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Wayward: The Approachable Brother to The Way Back

Culinary critics and visiting diners alike praise Wayward across social and online media

Wayward renovated the former Zengo space from dark and drab to light and homey
Adam Larkey

Sometimes, it’s better to take the longer and winding road. The team behind The Way Back, comprised of Chad Michael George, Kade Gianinetti, and Jared Schwartz, hustled to earn respect as an acclaimed bar and restaurant before the Berkeley restaurant (temporarily) shuttered this July. WIth The Way Back’s reopening planned along Tennyson street for 2018, the team decided to keep themselves busy. Cue Wayward, a new restaurant that emphasizes responsible and approachable regional cuisine and moved into the 1610 Little Raven St. space in Riverfront Park (the former house of Zengo restaurant). Former Panzano executive chef Patrick Kelly leads the Wayward culinary team and takes inspiration from seasonal Colorado harvests into the dinner, dessert, and brunch menus. The dinner menu breaks down into four sections — bites, small plates, pasta and grains, and large plates — and even adds an $9 offer to buy a round of beers for the kitchen. Wayward’s cocktail program follows the boozy footsteps of The Way Back and incorporates local flavors into concoctions created by Alex Flower, formerly of Acorn. The “reverence” section salutes classic cocktails while the “wayward” section strays from the path of traditional drinks. Brunch recently debuted the weekend of Oct. 7 with a variety of dishes from your basic brunch to an interpretation of shakshuka.

With so many culinary players in the kitchen, how is Wayward faring weeks after its opening? Here’s what online reviews and critics have to say about Wayward:

A Breath of Fresh Air: The Wayward trio transformed the former Zengo space from a “very dark, avian-themed” design to a “sunny, homey, and vaguely mod” interior, according to The Denverite. The spacious restaurant is a “megaphone” for George, Gianinetti, and Schwartz to “preach [their] gospel” and share their vegetable-centric and market-driven fare. Since “it takes more than a village for a restaurant to be sustainable,” chef Kelly is working with different farms and cooperatives within 200 miles of Denver. The bittersweet symphony, a Brazilian rum cocktail made with strawberries and lime, farro risotto, and charred “fairytale” eggplant are early favorites for The Denverite. The large brick-and-mortar was an offer the Wayward team couldn’t refuse - and The Denverite is certainly glad they didn’t. [The Denverite]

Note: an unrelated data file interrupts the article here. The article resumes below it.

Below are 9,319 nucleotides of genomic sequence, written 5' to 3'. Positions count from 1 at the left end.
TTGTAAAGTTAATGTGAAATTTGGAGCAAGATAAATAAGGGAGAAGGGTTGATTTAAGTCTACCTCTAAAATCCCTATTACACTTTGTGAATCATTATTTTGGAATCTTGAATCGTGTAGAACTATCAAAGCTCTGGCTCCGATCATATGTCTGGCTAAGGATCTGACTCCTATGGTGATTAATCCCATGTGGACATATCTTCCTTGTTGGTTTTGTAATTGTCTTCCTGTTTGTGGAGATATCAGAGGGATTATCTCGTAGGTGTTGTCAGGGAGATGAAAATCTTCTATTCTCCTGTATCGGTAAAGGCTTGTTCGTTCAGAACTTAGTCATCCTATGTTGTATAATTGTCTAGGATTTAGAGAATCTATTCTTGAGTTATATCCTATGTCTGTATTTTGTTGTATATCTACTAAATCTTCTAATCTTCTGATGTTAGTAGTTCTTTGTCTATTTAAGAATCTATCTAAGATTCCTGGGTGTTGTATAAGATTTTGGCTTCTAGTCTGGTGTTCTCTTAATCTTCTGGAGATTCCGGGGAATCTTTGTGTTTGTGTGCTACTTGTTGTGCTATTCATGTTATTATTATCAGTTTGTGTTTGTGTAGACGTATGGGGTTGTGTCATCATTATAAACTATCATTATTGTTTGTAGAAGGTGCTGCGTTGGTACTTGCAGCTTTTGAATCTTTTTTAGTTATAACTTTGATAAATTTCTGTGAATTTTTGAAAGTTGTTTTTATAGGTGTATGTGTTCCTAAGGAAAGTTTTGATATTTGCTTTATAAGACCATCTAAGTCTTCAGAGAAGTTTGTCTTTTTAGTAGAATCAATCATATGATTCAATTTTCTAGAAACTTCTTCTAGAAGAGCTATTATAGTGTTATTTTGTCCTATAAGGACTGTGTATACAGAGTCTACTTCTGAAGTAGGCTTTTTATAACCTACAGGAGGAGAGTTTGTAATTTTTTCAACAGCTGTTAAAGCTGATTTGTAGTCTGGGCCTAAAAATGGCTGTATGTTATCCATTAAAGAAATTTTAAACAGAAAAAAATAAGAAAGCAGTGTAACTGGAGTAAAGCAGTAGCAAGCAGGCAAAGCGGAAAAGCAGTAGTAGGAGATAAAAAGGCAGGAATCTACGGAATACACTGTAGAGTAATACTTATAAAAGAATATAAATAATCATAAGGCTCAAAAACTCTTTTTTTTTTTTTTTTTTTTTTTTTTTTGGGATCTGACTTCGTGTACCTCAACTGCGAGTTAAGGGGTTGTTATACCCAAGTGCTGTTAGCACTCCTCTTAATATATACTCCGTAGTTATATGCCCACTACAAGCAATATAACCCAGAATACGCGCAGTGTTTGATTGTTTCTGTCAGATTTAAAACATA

Polished, Artful, and Hot: Zagat praised Wayward’s “streamlined style” reflected in the hyper-local New American dishes and “spruce, cool-toned design” that is “equally artful and modern.” In addition to investigating the restaurant in a thoughtful feature, Zagat included Wayward in various hot lists and dish round-ups. The Wayward burger, a “banging” burger composed of grass-fed beef and lamb, an aioli, house giardiniera, local lettuce and tomato on a ciabatta roll, stands on its own as the sole sandwich on an “otherwise elegant menu.” The burger even made its way onto a national round-up of the country’s top 15 new burgers. Wayward pops up in local and country-wide hot lists that highlight the restaurant’s roasted hot carrots and corn cake paired with honey-thyme ice cream. A tip from the pros: Wayward’s happy hour offers $20 bottomless offer that is more “mandatory rather than optional” for the Zagat crew. [Zagat]

Balancing Price Point with Portions: Enough OpenTable reviewers enjoyed their Wayward experience to allow the restaurant to culminate 4.4 stars on the website. Recent diners felt welcomed by the attentive yet engaging wait staff; staff steered many in the right direction during their meal. One diner recognized that the food’s range of intense and subtle flavors “was a true testament to the back of the house staff.” The simple drinks paired with their meal were so well-executed that “you knew you were drinking something well-made.” Out-of-town guests and large parties were easily accommodated in the large space, as well. Guest complaints primarily concerned the smaller portions and higher prices. One reviewer felt the “underwhelming” food was “[p]retty, but bland” for its price point. [OpenTable]

A Shift to the Approachable: George shared with 303 Magazine that revamped The Way Back will end up as “the geeky little brother” to Wayward. Rather than opt for the exotic ingredients reminiscent of The Way Back, the Wayward menu aims to be an approachable option for the neighborhood diner. The induction of Denver’s first bottomless happy hour offer - complete with nine drink options - is a prime example of catering to the local scene. 303 Magazine recommends the Where’s the Beach tropical, boozy kool-aid mixture and the Midnight Express, a “velvety dessert drink.” With the debut of Wayward, George, Gianinetti and Schwartz’s culinary vision is well on its way. [303 Magazine]

Denver’s Most Anticipated Fall Restaurant Openings [EDEN]


1610 Little Raven St., Denver, CO 80202 Visit Website

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